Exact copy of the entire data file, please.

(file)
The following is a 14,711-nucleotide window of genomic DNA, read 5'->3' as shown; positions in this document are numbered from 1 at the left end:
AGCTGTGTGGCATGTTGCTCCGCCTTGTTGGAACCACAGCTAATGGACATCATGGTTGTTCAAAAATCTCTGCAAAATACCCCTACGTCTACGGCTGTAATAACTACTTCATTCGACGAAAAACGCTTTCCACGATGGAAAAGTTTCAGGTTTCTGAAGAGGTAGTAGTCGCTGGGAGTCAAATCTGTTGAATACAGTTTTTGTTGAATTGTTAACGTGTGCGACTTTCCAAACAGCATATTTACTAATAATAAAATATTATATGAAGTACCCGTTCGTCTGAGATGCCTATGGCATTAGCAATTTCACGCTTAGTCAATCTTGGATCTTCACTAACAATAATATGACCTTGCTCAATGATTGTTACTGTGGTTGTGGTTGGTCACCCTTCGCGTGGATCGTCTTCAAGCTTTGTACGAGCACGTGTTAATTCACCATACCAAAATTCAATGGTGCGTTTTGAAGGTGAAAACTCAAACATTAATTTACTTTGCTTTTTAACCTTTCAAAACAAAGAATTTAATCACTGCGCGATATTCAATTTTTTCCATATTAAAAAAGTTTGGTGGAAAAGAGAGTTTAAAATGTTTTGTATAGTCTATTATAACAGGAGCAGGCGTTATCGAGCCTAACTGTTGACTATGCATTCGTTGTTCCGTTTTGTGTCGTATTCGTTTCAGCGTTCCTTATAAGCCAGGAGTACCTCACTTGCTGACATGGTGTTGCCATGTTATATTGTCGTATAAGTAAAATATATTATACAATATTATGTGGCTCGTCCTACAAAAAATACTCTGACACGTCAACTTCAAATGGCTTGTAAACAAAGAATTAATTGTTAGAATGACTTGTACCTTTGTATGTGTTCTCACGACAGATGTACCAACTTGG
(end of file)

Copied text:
The following is a 14,711-nucleotide window of genomic DNA, read 5'->3' as shown; positions in this document are numbered from 1 at the left end:
AGCTGTGTGGCATGTTGCTCCGCCTTGTTGGAACCACAGCTAATGGACATCATGGTTGTTCAAAAATCTCTGCAAAATACCCCTACGTCTACGGCTGTAATAACTACTTCATTCGACGAAAAACGCTTTCCACGATGGAAAAGTTTCAGGTTTCTGAAGAGGTAGTAGTCGCTGGGAGTCAAATCTGTTGAATACAGTTTTTGTTGAATTGTTAACGTGTGCGACTTTCCAAACAGCATATTTACTAATAATAAAATATTATATGAAGTACCCGTTCGTCTGAGATGCCTATGGCATTAGCAATTTCACGCTTAGTCAATCTTGGATCTTCACTAACAATAATATGACCTTGCTCAATGATTGTTACTGTGGTTGTGGTTGGTCACCCTTCGCGTGGATCGTCTTCAAGCTTTGTACGAGCACGTGTTAATTCACCATACCAAAATTCAATGGTGCGTTTTGAAGGTGAAAACTCAAACATTAATTTACTTTGCTTTTTAACCTTTCAAAACAAAGAATTTAATCACTGCGCGATATTCAATTTTTTCCATATTAAAAAAGTTTGGTGGAAAAGAGAGTTTAAAATGTTTTGTATAGTCTATTATAACAGGAGCAGGCGTTATCGAGCCTAACTGTTGACTATGCATTCGTTGTTCCGTTTTGTGTCGTATTCGTTTCAGCGTTCCTTATAAGCCAGGAGTACCTCACTTGCTGACATGGTGTTGCCATGTTATATTGTCGTATAAGTAAAATATATTATACAATATTATGTGGCTCGTCCTACAAAAAATACTCTGACACGTCAACTTCAAATGGCTTGTAAACAAAGAATTAATTGTTAGAATGACTTGTACCTTTGTATGTGTTCTCACGACAGATGTACCAACTTGG